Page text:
The situation is very different in Europe and North America, where until a few decades ago large carnivores were enthusiastically shot, trapped, poisoned and eradicated from vast areas. Today, thanks to changes in wildlife laws and attitudes, these animals are making a comeback: cougars (mountain lions) and black bears are recolonising their historic ranges; grizzly bear numbers are increasing in several US states; coyote populations are exploding across North America; and the reintroduction of wolves to Yellowstone National Park has led to their expansion beyond the park’s boundaries

Rewilding efforts have led to increased numbers of brown bears in the Italian Alps, Romania and several US states. Credit: Patrick Morisson/Alamy Live New.

In Europe, rewilding efforts have expanded the wolf’s range by 25% in the last decade. In the Italian Alps, brown bears were reintroduced two decades ago and their numbers are increasing. Romania’s brown bear population has soared to perhaps 8,000 following EU hunting restrictions in 2016, and Japan’s bear population has more than doubled since 2012 to around 55,000.

We increase the risk without knowing it

As human populations grow in developed countries and more people participate in recreational activities in areas inhabited by predators, a rise in attacks in seems inevitable, especially if people engage in certain unwise behaviours. A 2016 study led by Spanish researchers found that nearly half of large carnivore attacks in Europe and North America were triggered by risky human behaviour, such as leaving children unattended (the victims of cougars and coyotes are mainly children), walking an unleashed dog (which can increase the risk of a bear attack), or tracking dangerous animals after shooting them. Moving quietly or quickly through bear habitat is another risky behaviour, as bears can react aggressively if surprised; this may have happened in April 2023 when a jogger was fatally mauled by a bear in the Italian Alps.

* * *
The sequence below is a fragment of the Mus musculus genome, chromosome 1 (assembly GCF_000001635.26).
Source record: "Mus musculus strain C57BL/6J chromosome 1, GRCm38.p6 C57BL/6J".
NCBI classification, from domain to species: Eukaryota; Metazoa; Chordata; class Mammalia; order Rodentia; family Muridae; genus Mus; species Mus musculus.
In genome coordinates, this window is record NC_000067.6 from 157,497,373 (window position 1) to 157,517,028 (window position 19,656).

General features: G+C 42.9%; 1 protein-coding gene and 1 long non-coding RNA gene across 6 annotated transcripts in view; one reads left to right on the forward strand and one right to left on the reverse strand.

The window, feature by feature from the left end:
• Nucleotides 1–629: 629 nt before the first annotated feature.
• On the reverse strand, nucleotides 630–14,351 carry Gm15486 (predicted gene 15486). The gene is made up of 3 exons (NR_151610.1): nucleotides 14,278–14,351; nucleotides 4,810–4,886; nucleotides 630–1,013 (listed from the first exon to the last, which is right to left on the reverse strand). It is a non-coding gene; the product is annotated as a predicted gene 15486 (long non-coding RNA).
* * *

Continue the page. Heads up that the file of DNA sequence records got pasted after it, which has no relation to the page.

In Europe, thanks to changes in wildlife laws and attitudes, large predators such as cougars, are recolonising their historic ranges. Credit: Los Angeles Times via Getty Images.

Food conditioning is also an issue, particularly for bears. While responsible people know not to feed wild animals, these animals can become accustomed to human food as a direct result of improper garbage storage and disposal, and food-conditioned animals can become aggressive towards humans. 

So how can people live more harmoniously with large carnivores? In high-income regions, targeted information campaigns can promote appropriate behaviour to reduce the risk of dangerous encounters. And effective garbage management is crucial in natural and residential areas frequented by such animals. In low-income countries, the challenge is more complex. Protected areas need to be expanded, predator habitat restored and natural prey increased to lessen the temptation to attack livestock and people. However, with current population growth rates in developing regions, providing more space for large carnivores without exacerbating habitat encroachment and impacting on local communities is a major challenge.

Neil Larsen